(Note: The presentation below was given at the Unitarian Fellowship of Mankato on March 10, 1996. It was meant to be a stimulant to discussion. The Fellowship was offering a series on "Seven Root Causes of Violence," the list itself being attributed to Mahatma Gandhi. The material may be downloaded for personal, non-commercial use. Copyright 1996 by Ron Yezzi.)
When I first went off to college, we took placement exams where a student could "place out of" three-quarter sequences of courses--if you did well enough.
For the English placement exam, we had to write two essays--one dealing with the question, "Are Scientists Morally Responsible for the Uses to Which Their Scientific Discoveries Are Put?"
I took the negative position. I argued that scientists are not responsible for what others do. Besides, scientists have made so many contributions to human progress that society should not place additional burdens upon them. I then proceeded to list every scientific contribution I could think of.
. . . I ended up having to take the English sequence.
During the second quarter of the sequence, our instructor gave back our placement exam essays and asked us to rewrite them as an argumentative paper. I don't recall what I wrote--except that I took the same basic position but eliminated that embarrassing list of every scientific contribution I could think of. . . . The paper came back with a low grade--probably an F or a D.
At any rate, the issue of science and moral responsibility has been with me for a long
Before I talk about science without humanity as one of the root causes of violence, I do want to set some limits to my discussion.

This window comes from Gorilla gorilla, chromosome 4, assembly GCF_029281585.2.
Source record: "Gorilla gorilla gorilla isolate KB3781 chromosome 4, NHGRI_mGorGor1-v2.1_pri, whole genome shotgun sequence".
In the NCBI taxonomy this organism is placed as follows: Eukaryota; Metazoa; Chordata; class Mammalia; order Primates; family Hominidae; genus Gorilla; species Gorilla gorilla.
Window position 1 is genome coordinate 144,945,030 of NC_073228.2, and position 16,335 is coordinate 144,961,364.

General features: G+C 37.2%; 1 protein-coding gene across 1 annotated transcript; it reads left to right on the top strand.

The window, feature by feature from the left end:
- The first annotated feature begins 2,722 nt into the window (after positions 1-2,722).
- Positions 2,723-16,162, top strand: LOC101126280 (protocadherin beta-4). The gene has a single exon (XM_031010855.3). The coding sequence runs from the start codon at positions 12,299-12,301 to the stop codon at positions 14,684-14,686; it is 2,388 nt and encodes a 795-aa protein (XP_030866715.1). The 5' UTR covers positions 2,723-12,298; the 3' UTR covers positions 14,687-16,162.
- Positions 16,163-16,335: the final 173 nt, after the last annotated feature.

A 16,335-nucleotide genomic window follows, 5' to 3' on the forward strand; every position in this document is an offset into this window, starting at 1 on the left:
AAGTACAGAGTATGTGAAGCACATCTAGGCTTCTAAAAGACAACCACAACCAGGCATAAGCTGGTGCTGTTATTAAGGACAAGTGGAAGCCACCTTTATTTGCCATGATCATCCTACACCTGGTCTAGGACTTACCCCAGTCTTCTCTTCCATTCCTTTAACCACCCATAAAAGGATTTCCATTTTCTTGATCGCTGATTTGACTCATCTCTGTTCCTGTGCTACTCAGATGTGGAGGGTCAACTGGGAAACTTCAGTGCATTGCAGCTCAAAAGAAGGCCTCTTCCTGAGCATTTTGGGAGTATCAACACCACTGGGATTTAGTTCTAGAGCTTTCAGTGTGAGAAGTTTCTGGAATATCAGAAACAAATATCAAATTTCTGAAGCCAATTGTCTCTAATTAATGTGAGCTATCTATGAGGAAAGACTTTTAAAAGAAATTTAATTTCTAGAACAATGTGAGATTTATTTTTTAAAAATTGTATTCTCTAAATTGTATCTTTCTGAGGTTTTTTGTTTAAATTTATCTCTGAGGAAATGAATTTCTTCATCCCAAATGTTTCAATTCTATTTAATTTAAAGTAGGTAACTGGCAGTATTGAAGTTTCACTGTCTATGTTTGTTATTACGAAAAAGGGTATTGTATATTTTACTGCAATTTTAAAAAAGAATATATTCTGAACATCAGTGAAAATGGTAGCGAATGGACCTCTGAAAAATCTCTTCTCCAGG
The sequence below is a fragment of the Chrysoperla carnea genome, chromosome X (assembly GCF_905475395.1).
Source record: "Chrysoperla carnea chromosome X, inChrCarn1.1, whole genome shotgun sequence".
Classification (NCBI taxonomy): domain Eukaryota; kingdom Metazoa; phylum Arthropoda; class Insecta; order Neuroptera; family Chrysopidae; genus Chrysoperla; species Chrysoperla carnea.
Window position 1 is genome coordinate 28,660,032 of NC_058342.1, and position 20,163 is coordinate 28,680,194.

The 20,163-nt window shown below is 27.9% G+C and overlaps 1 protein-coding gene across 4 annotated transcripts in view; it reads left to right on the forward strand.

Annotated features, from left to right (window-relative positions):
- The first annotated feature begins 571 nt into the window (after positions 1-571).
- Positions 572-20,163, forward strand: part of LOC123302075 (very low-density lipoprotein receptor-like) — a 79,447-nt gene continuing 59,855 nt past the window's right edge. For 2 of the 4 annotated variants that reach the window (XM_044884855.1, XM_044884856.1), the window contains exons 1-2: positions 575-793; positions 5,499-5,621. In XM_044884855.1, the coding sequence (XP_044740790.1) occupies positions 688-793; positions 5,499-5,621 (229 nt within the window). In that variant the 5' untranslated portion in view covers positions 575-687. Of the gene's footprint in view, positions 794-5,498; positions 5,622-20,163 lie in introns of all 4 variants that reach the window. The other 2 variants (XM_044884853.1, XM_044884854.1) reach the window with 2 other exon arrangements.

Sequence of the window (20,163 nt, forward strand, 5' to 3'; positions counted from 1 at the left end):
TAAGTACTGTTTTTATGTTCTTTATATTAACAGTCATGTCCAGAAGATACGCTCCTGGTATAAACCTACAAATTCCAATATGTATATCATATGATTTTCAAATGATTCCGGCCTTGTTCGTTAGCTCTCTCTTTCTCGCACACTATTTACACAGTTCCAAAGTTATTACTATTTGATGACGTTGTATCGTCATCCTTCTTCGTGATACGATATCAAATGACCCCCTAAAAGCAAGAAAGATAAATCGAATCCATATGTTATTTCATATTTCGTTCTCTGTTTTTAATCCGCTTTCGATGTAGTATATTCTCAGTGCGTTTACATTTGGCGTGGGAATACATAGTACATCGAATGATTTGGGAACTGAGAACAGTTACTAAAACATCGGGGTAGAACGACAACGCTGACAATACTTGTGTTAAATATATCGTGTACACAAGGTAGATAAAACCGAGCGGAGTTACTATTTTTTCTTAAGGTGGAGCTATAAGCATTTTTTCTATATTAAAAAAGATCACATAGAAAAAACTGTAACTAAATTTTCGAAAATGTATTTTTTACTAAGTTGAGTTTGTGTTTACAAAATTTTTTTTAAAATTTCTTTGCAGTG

I do not want to place science in opposition to humanity. I take humanity to be an intellectual and/or emotional appreciation of what it means to be human--that culminates in practical actions that recognize and advance human dignity. I think that science does much to aid us both in discovering what humanity is and in providing opportunities to enhance the development of humanity.
I also do not take too seriously the image in the popular media of the scientist whose fascination with new knowledge produces a madness leading to monstrous consequences. The movies "Frankenstein," "The Thing," and "Dr. Strangelove" come immediately to mind. Although I do not want to discount this danger entirely, I think that its origin lies more in the personality of the person than in the nature of science.
Finally, although there is some difference between pure and applied science, or between
science and technology, I will accept for our purposes the tendency by most people to
collapse the two together. So I take "the science" we are talking about when we
consider "science without humanity as one of the root causes of violence" to
include technology. (In passing, let me note that Marxism and the thought of John Dewey
both raise interesting questions about the possibility or desirability of separating pure
from applied science.)
With respect to whether or not scientists should be morally responsible for the consequences of their discoveries, I am always struck by the absence of any human concerns in the inherent structure of many natural sciences. For example, in physics, the fundamental concepts and their relations have nothing whatsoever to do with a human level of existence. That is to say, the subject matter of physics--matter, motion, energy, elementary particles, quantum states, laws in the form of equations--never deal with human beings as human beings. Similarly, the technology produced by physics, even nuclear weapons, does not require any reference to human beings in the knowledge of physics used to construct the technological objects.